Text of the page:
Grass Valley officials: Buxton Report too outdated to review Dorsey Marketplace project
In June 2011, the city of Grass Valley commissioned a Fort Worth, Texas-based consumer analytic company to track shopping trends and retail opportunities in the community, as well as local sales leakage when residents “shop down the hill.”
The result of that study, the Buxton Retail Trade Market Analysis, will be used along with two other reports to guide the selection of potential tenants for the proposed 26.9-acre Dorsey Marketplace Project, representatives of the mixed-used development said.
But the names of potential tenants still remain obscure as residents of Grass Valley prepare for the first community forum, slated for March 1, to discuss a project that has the potential to alter the economic, environmental and cultural aspects of Grass Valley.
“Who are the tenants,” said Jason Fouyer, mayor of Grass Valley. “I think for a lot of us that’s a big question, and at this point in time, I don’t know who the tenants are.”
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Project representative Katy Schardt told The Union on Feb. 9 that it is still too early in the application process to pinpoint potential shop owners, but the applicant will use the Buxton report, an economic strategy plan, and a focus group study conducted by staff in 2013 to gauge retail needs in the area.
Some city officials are saying that those reports are outdated, and that they will be assessing the retail needs of the community based on a new financial study.
“It definitely points out things that we already know, like people are already shopping down the hill,” said Fouyer. “2011 is different from 2016; I don’t know the stores we identified in 2011 are still of interest to people in 2016.”
“It was an elaborate study,” said Community Development Director Tom Last. “That report was very specific in terms of identifying all kinds of retailers that will do well in our community.”
But Last agreed that it’s possible the spending patterns analyzed in the previous studies might not apply to the situation in Grass Valley today.
“The economy changes, how people shop changes all the time…it’s hard to deal with,” said Last.
City Manager Bob Richardson said the Buxton report means little as officials begin the review process for Dorsey, adding that the bulk of the financial analysis will come from the environmental impact report.
According to city officials, the EIR will include a fiscal analysis that measures the amount of income the project will generate for Grass Valley as well as the fiscal impact to the region.
LOOKING AT THE REPORTS IN DETAIL
In January 2011, the city released an “Economic Development Strategy,” which highlights a list of long-term and short-term goals to increase sales revenue for the city and promote job growth.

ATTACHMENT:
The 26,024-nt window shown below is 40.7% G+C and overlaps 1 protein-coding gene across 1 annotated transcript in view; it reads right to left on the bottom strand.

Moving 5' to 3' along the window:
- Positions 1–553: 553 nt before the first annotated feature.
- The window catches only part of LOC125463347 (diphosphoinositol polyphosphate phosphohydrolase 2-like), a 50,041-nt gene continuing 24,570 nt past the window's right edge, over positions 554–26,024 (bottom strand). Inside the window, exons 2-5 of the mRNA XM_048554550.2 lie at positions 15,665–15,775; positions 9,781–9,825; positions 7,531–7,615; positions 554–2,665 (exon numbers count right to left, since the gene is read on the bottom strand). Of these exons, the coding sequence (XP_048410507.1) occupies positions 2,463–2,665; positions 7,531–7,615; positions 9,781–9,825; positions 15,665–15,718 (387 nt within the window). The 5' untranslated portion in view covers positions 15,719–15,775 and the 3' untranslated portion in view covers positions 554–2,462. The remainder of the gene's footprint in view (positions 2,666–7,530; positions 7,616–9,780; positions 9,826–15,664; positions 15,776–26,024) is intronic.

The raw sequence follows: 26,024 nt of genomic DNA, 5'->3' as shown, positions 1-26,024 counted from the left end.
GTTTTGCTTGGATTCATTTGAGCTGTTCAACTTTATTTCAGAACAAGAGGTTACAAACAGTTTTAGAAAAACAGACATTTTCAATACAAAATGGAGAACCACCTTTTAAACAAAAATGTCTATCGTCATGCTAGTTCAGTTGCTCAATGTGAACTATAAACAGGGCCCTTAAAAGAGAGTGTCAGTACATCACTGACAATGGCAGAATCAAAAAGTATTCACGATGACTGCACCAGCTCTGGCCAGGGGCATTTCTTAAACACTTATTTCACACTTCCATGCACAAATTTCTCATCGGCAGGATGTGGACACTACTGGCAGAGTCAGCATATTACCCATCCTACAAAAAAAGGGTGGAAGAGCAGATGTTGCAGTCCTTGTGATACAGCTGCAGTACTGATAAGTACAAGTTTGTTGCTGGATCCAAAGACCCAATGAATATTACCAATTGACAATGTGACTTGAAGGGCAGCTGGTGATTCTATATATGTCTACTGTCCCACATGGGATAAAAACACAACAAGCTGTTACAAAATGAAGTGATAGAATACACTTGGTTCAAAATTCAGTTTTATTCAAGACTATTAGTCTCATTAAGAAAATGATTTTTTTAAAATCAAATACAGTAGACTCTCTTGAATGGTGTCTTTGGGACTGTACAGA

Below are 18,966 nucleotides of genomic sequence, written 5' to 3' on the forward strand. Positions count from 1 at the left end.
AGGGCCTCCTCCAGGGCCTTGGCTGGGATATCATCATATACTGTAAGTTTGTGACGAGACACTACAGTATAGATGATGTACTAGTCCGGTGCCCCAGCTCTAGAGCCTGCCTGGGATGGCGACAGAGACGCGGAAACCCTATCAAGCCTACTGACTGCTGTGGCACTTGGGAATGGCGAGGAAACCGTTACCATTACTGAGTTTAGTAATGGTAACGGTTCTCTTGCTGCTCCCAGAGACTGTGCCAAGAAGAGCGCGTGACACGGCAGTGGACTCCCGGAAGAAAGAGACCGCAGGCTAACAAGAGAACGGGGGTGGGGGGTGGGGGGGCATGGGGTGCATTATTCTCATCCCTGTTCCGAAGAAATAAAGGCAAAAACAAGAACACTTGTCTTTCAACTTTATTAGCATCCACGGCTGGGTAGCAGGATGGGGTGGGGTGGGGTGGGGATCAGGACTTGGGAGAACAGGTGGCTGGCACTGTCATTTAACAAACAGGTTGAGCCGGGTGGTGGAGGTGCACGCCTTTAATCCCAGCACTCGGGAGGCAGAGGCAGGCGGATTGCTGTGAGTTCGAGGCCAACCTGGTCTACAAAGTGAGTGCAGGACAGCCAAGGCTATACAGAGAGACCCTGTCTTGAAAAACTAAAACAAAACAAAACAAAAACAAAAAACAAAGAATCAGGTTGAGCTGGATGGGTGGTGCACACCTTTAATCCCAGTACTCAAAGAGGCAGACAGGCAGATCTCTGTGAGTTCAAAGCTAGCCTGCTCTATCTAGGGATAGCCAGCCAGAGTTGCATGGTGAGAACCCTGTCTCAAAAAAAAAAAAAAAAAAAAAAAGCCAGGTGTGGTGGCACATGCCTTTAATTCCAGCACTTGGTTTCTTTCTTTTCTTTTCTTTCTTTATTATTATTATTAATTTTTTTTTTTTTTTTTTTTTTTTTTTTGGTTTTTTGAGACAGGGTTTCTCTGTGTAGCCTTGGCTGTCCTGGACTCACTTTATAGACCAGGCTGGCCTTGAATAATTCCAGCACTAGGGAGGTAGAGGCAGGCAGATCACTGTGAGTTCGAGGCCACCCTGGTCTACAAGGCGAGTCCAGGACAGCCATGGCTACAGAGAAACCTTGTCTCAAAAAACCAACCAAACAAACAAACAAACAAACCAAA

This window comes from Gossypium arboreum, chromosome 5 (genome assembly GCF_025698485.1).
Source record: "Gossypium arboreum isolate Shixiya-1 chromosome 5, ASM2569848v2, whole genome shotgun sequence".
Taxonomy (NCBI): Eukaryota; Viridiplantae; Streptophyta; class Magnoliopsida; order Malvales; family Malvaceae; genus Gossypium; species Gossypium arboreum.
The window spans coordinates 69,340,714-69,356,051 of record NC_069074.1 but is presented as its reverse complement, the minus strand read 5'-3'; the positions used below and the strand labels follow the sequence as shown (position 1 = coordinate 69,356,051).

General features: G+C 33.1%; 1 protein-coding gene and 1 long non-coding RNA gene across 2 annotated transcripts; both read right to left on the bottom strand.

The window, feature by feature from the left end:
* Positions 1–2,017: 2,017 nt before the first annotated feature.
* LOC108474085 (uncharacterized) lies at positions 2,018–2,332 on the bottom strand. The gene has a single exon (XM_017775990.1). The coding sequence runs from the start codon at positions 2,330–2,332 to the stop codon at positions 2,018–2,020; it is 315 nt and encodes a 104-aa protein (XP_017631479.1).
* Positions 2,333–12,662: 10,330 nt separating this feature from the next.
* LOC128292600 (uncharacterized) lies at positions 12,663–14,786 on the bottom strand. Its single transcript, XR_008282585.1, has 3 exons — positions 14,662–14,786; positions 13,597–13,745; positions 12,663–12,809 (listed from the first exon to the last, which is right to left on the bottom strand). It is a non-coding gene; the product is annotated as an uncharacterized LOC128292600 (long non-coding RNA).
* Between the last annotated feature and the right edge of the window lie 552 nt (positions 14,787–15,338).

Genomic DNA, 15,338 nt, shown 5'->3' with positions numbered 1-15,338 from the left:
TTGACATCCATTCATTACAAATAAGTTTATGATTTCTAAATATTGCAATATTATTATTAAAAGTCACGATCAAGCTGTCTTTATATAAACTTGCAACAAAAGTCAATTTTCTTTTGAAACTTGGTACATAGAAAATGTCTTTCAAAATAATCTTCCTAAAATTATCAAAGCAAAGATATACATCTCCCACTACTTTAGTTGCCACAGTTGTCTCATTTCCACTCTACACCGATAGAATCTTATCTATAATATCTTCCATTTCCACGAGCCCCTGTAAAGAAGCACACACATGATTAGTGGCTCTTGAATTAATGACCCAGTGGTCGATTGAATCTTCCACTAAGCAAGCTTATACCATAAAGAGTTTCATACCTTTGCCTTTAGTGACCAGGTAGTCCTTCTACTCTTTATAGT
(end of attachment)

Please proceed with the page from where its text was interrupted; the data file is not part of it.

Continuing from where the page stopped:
One of the objectives identified was “pursuing new opportunities for retail and commercial businesses.” This action plan prompted a series of studies to gauge consumers need and retail pattern in the area.
Through a yearlong contract that cost $65,000, the Grass Valley City Council in 2011 commissioned Buxton to create a report on the shopping patterns of Nevada County residents.
Using purchasing information extracted from consumers’ credit cards, the report identified the biggest consumer group in the area to be urban commuter families, which make up 23 percent of the market. This group was described as primarily upscale, educated baby-boomer couples and families.
Furniture, electronics, appliances, sporting goods and music stores were listed as products Grass Valley consumers are buying elsewhere.
But most importantly, the survey reported that Grass Valley, and west Nevada County in general, was losing more than $200 million in sales annually, as residents travel down the hill to do their shopping.
In August 2012, the Grass Valley City Council allocated $7,500 from federal funds to the Chico-based Chabin Concepts to conduct a focus group study to assess the shopping preferences of residents in the area.
The Focus Group Study incorporated the results of 630 online surveys and the assessment of a focus group of 31 locals.
The survey revealed that many residents are unsatisfied with JC Penny and K-Mart, the two major national chain stores in the area. Instead, many opted for Target, Ross, Marshalls, and Kohl’s.
Despite the outdated surveys, officials said the data about local sales leakage remains consistent.
“There is a lot of money spent outside of our community,” said Last. “That is a known fact that hasn’t changed.”
Richardson encouraged residents to participate in the forum to have their opinions heard.
“We have what is going to be a good year-long process, we will have meeting after meeting where we will encourage the input from our residents,” said Richardson. “If they have concerns or desires for the applicant, they will need to bring it forward.”
Fouyer identified several steps that need to happen as the review gets under way.
The city council needs to determine whether the community needs additional retailers, he said. If the community says yes to that, officials and residents then need to examine what they want the project to look like. If the project is approved, staff will need to identify the retailers that wish to move to the city.
“We have a long road ahead of us in the process,” Fouyer added. “We want it to be a community-led discussion, not developer-driven.”
To contact Staff Writer Teresa Yinmeng Liu, please call 530-477-4236, or email firstname.lastname@example.org.
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